Category Archives: Bookcrossing and the future of the book

crossing.jpg I came across an an interesting overview piece on the future of the book in Global Politician, an online magazine that largely focuses on reporting underreported global issue stories. The author of the piece, economist and political consultant Sam Vaknin, covers much of the terrain we usually cover here at the Institute, but he also make an interesting point about how the online book-swapping collective Bookcrossing has been turning paper books into “networked books” over the past four years. Vaknin writes:
Members of the community register their books in a central database, obtain a BCID (BookCrossing ID Number) and then give the book to someone, or simply leave it lying around to be found. The volume’s successive owners provide BookCrossing with their coordinates. This innocuous model subverts the legal concept of ownership and transforms the book from a passive, inert object into a catalyst of human interactions. In other words, it returns the book to its origins: a dialog-provoking time capsule.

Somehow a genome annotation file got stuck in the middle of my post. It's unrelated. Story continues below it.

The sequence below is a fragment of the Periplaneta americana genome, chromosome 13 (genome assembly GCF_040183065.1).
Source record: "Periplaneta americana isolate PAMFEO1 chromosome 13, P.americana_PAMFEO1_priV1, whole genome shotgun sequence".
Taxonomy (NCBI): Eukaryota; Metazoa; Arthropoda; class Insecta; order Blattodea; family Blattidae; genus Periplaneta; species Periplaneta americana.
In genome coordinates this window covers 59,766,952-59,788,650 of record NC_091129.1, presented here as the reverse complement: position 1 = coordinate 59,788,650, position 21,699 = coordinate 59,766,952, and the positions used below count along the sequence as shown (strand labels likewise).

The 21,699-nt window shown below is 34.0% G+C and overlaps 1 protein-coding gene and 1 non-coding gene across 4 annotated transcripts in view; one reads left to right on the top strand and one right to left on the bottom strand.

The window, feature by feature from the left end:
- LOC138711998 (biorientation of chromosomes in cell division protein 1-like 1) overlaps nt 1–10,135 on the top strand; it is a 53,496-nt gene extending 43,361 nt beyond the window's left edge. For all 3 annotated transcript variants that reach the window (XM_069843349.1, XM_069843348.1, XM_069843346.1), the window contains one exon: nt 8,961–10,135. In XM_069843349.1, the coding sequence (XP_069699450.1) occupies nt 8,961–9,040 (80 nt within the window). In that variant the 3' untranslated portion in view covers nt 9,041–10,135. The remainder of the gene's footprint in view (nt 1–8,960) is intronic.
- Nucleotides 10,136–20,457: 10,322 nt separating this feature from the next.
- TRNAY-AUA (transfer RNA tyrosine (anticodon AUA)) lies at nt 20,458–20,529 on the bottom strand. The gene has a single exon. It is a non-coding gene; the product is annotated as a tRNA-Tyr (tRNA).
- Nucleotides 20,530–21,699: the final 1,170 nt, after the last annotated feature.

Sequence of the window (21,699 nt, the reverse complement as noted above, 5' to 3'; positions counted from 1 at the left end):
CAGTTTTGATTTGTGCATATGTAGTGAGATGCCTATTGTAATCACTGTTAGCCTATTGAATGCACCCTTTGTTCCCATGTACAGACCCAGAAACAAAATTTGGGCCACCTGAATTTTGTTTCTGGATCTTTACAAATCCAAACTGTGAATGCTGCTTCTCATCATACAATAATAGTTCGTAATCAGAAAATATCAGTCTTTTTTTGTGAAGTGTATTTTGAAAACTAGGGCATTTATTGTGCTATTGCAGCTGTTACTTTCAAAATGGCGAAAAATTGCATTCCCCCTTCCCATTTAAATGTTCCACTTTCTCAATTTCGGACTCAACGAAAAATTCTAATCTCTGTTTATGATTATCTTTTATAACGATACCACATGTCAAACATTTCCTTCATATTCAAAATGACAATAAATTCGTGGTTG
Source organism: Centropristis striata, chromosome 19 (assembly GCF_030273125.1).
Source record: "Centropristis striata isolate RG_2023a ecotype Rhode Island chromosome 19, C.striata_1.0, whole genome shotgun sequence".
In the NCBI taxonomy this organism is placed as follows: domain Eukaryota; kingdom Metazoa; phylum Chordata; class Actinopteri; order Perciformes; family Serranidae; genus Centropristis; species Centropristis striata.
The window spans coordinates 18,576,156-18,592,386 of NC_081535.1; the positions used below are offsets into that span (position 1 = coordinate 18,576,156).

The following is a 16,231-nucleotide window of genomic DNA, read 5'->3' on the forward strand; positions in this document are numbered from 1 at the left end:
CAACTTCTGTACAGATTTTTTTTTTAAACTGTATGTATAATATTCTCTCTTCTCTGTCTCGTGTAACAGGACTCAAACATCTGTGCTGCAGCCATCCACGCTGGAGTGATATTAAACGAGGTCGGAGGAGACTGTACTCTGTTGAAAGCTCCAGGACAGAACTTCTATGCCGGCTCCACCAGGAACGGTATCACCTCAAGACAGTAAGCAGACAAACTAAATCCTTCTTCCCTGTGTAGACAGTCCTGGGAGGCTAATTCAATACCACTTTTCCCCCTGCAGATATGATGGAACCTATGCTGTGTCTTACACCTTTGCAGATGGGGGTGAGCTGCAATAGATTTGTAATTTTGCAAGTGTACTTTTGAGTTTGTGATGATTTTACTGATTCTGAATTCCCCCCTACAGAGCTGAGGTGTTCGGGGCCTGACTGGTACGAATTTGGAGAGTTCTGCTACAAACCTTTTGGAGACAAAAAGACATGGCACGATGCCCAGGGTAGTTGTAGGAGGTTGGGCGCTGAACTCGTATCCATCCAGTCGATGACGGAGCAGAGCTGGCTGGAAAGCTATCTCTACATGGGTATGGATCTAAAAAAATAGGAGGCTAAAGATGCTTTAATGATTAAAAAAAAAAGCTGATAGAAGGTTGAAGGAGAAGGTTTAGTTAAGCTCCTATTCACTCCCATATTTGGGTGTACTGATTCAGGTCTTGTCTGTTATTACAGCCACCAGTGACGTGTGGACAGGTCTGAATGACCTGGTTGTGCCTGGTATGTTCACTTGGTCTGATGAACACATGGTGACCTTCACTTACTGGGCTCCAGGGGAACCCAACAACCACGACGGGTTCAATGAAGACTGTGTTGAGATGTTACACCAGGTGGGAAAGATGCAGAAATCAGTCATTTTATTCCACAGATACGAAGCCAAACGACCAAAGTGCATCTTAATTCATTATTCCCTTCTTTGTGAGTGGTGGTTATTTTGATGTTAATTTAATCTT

I appreciate the fact that Vaknin draws attention to the ways in which books can be conceptually transformed by ventures such as BookCrossing even while they remain physically unchanged. Currently, there are only about half a million BookCrossing members, making the phenemenon somewhat less popular than podcasting, but given that most BookCrossing members are serious readers — and highly international — the movement is still noteworthy.